Westside Theatre

Curvy Widow

Curvy Widow

First, we love Nancy Opel. The frisky singing comedienne all but stole Honeymoon in Vegas from Rob McClure, which can’t have been easy. Her Yente considerably enlivened the goyische Alfred Molina revival of Fiddler on the Roof, and her Dickensian Penelope Pennywise was one of the few enjoyable things about Urinetown. She surely deserves a musical of her own. And she deserves a better one than Curvy Widow.

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Othello: The Remix

Othello: The Remix

As one of Shakespeare’s most famed tragedies, Othello has seen quite a number of adaptations over the years. The artistic duo Q Brothers take their stab at adapting this timeless play with Othello: The Remix, which discards Shakespeare’s original iambic pentameter in favor of modern rhyme set to rap music. In the spirit of Hamilton and other sung-through and hip-hop-infused musicals, Othello: The Remix is 80 minutes of fast-paced lyricism—spun live by cast member DJ Supernova and with hardly a breath in between. While there are a few questionable production choices, the massive amount of creative energy and impressive talent on display in Othello: The Remix make it hard to resist.

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The Tongue Is a Mighty Sword

Move over, James Brown. It’s time to add Joe Morton and Dick Gregory's names to the pantheon of hardest-working men in show business. In Turn Me Loose, written by Gretchen Law and directed by John Gould Rubin, Morton gives a tour de force performance as Gregory, the tireless civil rights activist and stand up comic known for his acerbic social satire on race and American politics.

Morton, of the hit TV show Scandal, adeptly captures both the younger and the older Gregory as the play moves back and forth in time. As a comedian, Gregory eloquently holds a mirror up to the contradictions in American society. Although he believes economics are at the root of many problems in society, he contends that “poverty is not the worst disease on earth. Racism is.”

Born in 1932, in St. Louis, Gregory says he had “black assets: fast feet, and a fast tongue.” He was athletic and outspoken, and when he was given a three-year contract at Hugh Hefner’s Playboy Club in Chicago in 1961, he was catapulted into another realm as an entertainer, not as a “shuffling minstrel, but as a 28-year-old star.” However, he often stepped down from comedy to take up the cause of the 1960s civil rights movement and march side by side with Medgar Evers.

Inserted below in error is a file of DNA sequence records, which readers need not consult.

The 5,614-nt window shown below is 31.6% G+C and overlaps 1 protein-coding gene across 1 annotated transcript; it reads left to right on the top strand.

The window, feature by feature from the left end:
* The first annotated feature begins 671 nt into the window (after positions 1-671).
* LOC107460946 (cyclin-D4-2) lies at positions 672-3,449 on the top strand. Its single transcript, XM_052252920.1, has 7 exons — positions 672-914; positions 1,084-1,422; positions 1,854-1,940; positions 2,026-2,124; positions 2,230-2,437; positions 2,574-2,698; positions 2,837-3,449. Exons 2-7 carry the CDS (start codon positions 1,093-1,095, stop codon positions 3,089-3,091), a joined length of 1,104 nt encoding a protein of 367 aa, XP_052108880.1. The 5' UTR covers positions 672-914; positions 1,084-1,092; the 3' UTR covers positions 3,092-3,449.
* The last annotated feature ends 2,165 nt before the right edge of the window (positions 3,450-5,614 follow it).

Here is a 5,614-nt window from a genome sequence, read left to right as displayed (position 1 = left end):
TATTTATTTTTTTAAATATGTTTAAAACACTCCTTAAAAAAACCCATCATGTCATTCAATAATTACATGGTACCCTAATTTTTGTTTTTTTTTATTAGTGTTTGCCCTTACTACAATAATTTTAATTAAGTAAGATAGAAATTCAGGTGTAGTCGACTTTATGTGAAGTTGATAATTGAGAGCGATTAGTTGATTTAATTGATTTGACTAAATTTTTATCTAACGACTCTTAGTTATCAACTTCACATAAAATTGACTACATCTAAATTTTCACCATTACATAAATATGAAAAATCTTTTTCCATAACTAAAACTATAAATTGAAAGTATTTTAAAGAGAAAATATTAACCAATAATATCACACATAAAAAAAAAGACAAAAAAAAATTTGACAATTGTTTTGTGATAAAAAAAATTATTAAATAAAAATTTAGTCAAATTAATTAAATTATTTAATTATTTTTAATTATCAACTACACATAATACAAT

Morton captures the conflict between being a performer and being an activist that caused Gregory to take pause at moments in his life. In a chilling moment, the young activist gets a bad feeling that he can’t shake before heading back down South to join Evers. But suddenly his son dies and he returns North to join his wife. Only two weeks later, Evers is assassinated; Gregory believes his personal tragedy spared his life. The dangers of activism and being a black man in the South in the ’60s were never more apparent. He realizes that the "racist system is nothing but a shadow. You got to dive through—every day could be your last.” He also realizes that bigotry is like the barb of an arrow piercing the skin. Gregory returns to comedy and aims, not so much to extract the arrowhead from the sides of American racists, but to shake them with enough laughter that it will fall out.

Morton’s voice has a deep timbre, and he has amazing reserve and control over both his voice and physicality. Often, while the tempo and volume rise, his body is restrained and still. Near the finale, sweat pours down his face, and instead of taking the handkerchief, as he does at times throughout the play, he forges through what he has to say: the power of his words is amplified by the apoplectic state of his face.

The raw immediacy of Morton’s performance, coupled with the power of Gregory’s message, incites some members of the audience to murmur “Mmm-hmmm” and “Yeah,” as if they are receiving a message from the pulpit rather than the stage. Also helping tell the story in a variety of roles is John Carlin; among other things he plays a bumbling mediator at a loss for words when Gregory delivers an acerbic diagnosis of the state of economics and its effect on all that ails American society.

It takes tremendous courage and intelligence to design and deliver the kind of comedy Gregory does. At 83, he's still going strong. Because of his work with the civil rights movement, and the way in which he has relentlessly, with humor, grace and a tongue like a sword, dissected the contradictions about race in America, the conversation itself has since taken a few twists and turns. For instance, Vin Diesel, who rose to stardom in The Fast and Furious films, declines to accept any racial pigeonhole. Rather, says one observer, Diesel presents himself as “a multiethnic Everyman.” The actor’s insistence on identifying himself as a human being, rather than by race, is an important step. As Turn Me Loose makes plain, it’s one that Dick Gregory has worked tirelessly for.

Turn Me Loose plays at the Westside Theatre (407 West 43rd St.) through July 3. Evening performances are at 7 p.m. Tuesday, at 7:30 p.m. Wednesday and Thursday, and at 8 p.m. Friday and Saturday; matinees are at 2 p.m. Saturday and at 3 p.m. Sunday. Tickets are $79 and may be purchased by calling (212) 239-6200 or visiting www.turnmelooseplay.com.


 
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